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Major League Baseball, or MLB, is one of the most popular and well-known sports leagues in the world. For more than 150 years, fans have been following their favorite teams and players as they hit home runs, make diving catches, and slide into home plate. From Babe Ruth to Derek Jeter, MLB has produced some of the greatest athletes of all time, and its impact on American culture is immeasurable.

History of MLB

The first professional baseball league in the United States was formed in 1871, and it eventually evolved into what is now known as the MLB. Since its inception, the league has gone through many changes, including the introduction of the American League in 1901, interleague play in 1997, and the addition of two new teams in the 21st century. Today, MLB consists of 30 teams, with 15 in each league (American and National).

Each season, the teams compete in a 162-game regular season that begins in late March or early April and ends in late September or early October. The top teams from each league then compete in a postseason tournament, culminating in the World Series, a best-of-seven series to determine the champion.

Teams and Divisions

MLB consists of 30 teams, divided into two leagues: the American League and the National League. Each league has three divisions: East, Central, and West. The 15 teams in each league are split evenly across the three divisions, with five teams in each.

American League:

East Division: Baltimore Orioles, Boston Red Sox, New York Yankees, Tampa Bay Rays, Toronto Blue Jays

Central Division: Chicago White Sox, Cleveland Indians, Detroit Tigers, Kansas City Royals, Minnesota Twins

West Division: Houston Astros, Los Angeles Angels, Oakland Athletics, Seattle Mariners, Texas Rangers

National League:

East Division: Atlanta Braves, Miami Marlins, New York Mets, Philadelphia Phillies, Washington Nationals

Central Division: Chicago Cubs, Cincinnati Reds, Milwaukee Brewers, Pittsburgh Pirates, St. Louis Cardinals

West Division: Arizona Diamondbacks, Colorado Rockies, Los Angeles Dodgers, San Diego Padres, San Francisco Giants

Basic Rules

The basic rules of baseball are simple: two teams take turns batting and fielding. The offensive team (also known as the away team) sends a player (known as the batter) to the plate, while the defensive team (the home team) has nine players on the field at once. The pitcher (one of the nine defensive players) stands on the pitcher’s mound and throws the ball to the batter, who tries to hit it with a wooden or metal bat.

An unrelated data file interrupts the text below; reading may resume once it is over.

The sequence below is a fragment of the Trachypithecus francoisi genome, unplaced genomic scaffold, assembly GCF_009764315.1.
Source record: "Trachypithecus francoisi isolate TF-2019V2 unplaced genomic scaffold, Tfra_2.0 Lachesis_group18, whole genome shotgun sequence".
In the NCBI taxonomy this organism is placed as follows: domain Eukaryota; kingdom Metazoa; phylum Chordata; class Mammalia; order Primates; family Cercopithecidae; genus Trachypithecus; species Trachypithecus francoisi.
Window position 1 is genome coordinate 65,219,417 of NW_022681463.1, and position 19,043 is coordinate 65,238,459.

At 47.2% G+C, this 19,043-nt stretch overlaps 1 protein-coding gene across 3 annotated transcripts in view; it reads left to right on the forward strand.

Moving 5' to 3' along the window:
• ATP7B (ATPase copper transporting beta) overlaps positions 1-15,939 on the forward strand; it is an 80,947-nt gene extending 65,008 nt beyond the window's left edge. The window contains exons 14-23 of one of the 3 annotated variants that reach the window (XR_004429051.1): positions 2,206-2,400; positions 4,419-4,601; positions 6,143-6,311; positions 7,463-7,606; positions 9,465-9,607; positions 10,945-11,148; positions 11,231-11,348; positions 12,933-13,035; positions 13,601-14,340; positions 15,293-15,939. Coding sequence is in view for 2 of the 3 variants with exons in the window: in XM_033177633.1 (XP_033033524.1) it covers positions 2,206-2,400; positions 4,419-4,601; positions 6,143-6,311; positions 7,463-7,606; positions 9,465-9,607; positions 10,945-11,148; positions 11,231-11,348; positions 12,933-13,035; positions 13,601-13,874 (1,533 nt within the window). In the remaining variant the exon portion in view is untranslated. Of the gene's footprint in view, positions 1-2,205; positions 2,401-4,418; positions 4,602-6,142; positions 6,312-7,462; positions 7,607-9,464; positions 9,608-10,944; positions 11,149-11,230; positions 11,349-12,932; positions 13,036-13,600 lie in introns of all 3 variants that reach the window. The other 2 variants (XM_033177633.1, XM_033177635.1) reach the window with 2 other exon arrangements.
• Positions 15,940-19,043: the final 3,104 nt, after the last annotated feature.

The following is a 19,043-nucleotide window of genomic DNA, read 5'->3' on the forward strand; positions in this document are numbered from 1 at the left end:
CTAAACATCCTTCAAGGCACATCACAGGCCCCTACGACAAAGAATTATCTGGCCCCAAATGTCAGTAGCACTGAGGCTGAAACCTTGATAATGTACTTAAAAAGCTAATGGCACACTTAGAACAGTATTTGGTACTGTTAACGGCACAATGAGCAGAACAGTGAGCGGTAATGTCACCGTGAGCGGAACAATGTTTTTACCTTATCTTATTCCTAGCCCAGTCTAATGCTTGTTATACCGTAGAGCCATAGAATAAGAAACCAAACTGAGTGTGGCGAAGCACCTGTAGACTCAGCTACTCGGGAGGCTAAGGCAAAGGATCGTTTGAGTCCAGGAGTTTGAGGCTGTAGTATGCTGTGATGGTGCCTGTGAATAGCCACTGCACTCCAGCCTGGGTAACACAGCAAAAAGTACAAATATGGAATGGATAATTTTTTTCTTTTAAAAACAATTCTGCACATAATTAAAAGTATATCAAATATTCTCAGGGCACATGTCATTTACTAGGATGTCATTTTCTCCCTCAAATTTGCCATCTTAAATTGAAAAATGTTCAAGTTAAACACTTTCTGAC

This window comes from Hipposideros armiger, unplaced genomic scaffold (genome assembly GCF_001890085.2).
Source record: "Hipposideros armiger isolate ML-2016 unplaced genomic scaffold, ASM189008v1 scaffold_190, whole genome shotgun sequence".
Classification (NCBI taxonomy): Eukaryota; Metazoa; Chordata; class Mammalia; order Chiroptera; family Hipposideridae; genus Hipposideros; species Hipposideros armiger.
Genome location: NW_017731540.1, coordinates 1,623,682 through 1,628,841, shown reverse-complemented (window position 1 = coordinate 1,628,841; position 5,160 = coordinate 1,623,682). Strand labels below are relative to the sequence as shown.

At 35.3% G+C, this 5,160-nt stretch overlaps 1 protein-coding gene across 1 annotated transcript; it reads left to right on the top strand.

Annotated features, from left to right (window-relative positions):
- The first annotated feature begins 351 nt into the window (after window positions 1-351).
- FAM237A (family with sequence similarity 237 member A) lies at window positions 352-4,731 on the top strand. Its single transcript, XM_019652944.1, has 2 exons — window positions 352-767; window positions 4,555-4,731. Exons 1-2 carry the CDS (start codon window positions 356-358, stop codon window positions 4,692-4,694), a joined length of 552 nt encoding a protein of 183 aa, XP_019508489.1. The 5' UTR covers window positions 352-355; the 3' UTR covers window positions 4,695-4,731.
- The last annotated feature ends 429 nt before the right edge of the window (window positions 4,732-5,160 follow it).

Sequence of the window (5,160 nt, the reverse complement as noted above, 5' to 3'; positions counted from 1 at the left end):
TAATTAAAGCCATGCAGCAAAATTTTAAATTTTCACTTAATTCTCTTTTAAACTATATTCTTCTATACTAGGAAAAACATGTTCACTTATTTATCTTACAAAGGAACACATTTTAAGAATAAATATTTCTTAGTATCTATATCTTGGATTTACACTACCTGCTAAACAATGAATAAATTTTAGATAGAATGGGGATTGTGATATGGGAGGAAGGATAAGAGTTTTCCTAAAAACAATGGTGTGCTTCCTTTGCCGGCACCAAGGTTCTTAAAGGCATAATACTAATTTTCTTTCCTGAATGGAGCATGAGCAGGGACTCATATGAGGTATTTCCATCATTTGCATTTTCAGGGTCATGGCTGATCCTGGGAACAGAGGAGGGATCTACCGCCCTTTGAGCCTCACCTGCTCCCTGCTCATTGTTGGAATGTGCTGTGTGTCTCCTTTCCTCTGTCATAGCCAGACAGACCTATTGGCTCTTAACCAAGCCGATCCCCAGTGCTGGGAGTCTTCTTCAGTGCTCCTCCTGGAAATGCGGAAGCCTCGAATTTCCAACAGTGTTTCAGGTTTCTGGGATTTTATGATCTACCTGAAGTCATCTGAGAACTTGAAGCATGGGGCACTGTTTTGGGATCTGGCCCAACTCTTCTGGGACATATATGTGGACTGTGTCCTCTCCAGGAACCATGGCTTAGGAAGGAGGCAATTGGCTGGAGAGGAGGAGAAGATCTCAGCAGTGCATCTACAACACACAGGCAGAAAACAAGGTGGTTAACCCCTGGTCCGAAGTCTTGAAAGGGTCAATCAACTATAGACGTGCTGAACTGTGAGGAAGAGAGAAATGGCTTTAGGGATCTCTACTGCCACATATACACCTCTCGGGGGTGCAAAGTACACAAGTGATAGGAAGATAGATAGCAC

If the batter hits the ball into fair territory (between the two foul lines), he or she runs counterclockwise around a series of four bases: first, second, third, and home plate. The defensive team tries to catch the ball and throw it to one of their teammates to get the batter out or force them back to a previous base. If the defensive team catches the ball before it hits the ground or on the first bounce, it’s called a “fly out.” If the ball is hit on the ground and a defensive player fields it and throws it to first base before the batter reaches the base, it’s a “ground out.”

If the batter hits the ball and it goes over the fence (either in the air or on the ground) without touching the ground or any defensive player, it’s a home run. The batter can then jog around the bases and touch home plate, and all other runners on base at the time are also allowed to score.

Players on both teams also take turns pitching, and the game continues for nine innings unless the score is tied. If the game is tied after nine innings, extra innings are played until a winner is determined.

Popular Players and Teams

Throughout MLB’s history, there have been countless memorable players and moments. From Babe Ruth’s home runs to Willie Mays’ catches to Derek Jeter’s clutch hits, there are too many to count. Some of the most popular modern-day players include Mike Trout, Clayton Kershaw, Aaron Judge, and Mookie Betts. Teams like the New York Yankees, Boston Red Sox, and Los Angeles Dodgers have large followings due to their long histories of success and star players.

One of the reasons baseball is so beloved is because of its ability to bring people together. Fans from all walks of life can come together to cheer on their favorite team or player. The sounds of the game, like the crack of the bat or the roar of the crowd after a great play, are ingrained in American culture.

Conclusion

Major League Baseball has come a long way since its founding in the 19th century. It has been a source of entertainment and excitement for generations of fans, and its impact on American culture is undeniable. With its long regular season, exciting postseason, and rich history, MLB will continue to be a beloved institution for many years to come.